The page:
BACKGROUND: Percutaneous transluminal renal angioplasty (PTRA) confers clinical and mortality benefits in select 'high-risk' patients with renovascular disease (RVD). Intra-renal-delivered extracellular vesicles (EVs) released from mesenchymal stem/stromal cells (MSCs) protect the kidney in experimental RVD, but have not been compared side-by-side to clinically applied interventions, such as PTRA. We hypothesized that MSC-derived EVs can comparably protect the post-stenotic kidney via direct tissue effects. METHODS: Five groups of pigs (n = 6 each) were studied after 16 weeks of RVD, RVD treated 4 weeks earlier with either PTRA or MSC-derived EVs, and normal controls. Single-kidney renal blood flow (RBF) and glomerular filtration rate (GFR) were assessed in vivo with multi-detector CT, and renal microvascular architecture (3D micro CT) and injury pathways ex vivo. RESULTS: Despite sustained hypertension, EVs conferred greater improvement of intra-renal microvascular and peritubular capillary density compared to PTRA, associated with attenuation of renal inflammation, oxidative stress, and tubulo-interstitial fibrosis. Nevertheless, stenotic kidney RBF and GFR similarly rose in both PTRA- and EV-treated pigs compared RVD + Sham. mRNA sequencing reveled that EVs were enriched with pro-angiogenic, anti-inflammatory, and antioxidants genes. CONCLUSION: MSC-derived EVs elicit a better preservation of the stenotic kidney microvasculature and greater attenuation of renal injury and fibrosis compared to PTRA, possibly partly attributed to their cargo of vasculo-protective genes. Yet, both strategies similarly improve renal hemodynamics and function. These observations shed light on diverse mechanisms implicated in improvement of post-stenotic kidney function and position EVs as a promising therapeutic intervention in RVD.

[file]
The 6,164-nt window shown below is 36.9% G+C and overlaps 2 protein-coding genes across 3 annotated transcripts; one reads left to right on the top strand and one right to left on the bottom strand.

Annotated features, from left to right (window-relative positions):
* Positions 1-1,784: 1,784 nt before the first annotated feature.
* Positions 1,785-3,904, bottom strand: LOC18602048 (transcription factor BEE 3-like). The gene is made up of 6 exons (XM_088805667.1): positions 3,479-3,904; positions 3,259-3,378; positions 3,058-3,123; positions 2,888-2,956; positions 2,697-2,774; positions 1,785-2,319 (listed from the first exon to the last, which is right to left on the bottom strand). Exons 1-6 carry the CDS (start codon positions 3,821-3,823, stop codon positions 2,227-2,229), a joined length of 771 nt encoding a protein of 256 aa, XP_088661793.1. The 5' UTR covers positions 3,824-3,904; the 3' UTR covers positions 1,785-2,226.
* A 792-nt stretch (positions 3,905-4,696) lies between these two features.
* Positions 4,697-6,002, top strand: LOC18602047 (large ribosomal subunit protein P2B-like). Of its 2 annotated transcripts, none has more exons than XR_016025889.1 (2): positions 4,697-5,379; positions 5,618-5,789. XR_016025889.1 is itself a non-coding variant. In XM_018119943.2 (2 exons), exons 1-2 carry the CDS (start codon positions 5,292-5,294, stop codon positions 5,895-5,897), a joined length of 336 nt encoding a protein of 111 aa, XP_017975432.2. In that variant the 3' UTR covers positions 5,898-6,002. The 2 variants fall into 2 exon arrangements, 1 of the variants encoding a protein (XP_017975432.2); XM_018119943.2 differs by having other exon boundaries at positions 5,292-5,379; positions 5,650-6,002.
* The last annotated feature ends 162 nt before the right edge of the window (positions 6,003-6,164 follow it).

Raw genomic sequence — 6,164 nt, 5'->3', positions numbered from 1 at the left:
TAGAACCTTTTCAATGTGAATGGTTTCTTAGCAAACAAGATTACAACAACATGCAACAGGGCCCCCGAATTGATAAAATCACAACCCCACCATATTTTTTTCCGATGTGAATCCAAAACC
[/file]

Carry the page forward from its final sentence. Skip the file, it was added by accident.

- extracellular vesicles
- mesenchymal stem/stromal cells
- renovascular disease
ASJC Scopus subject areas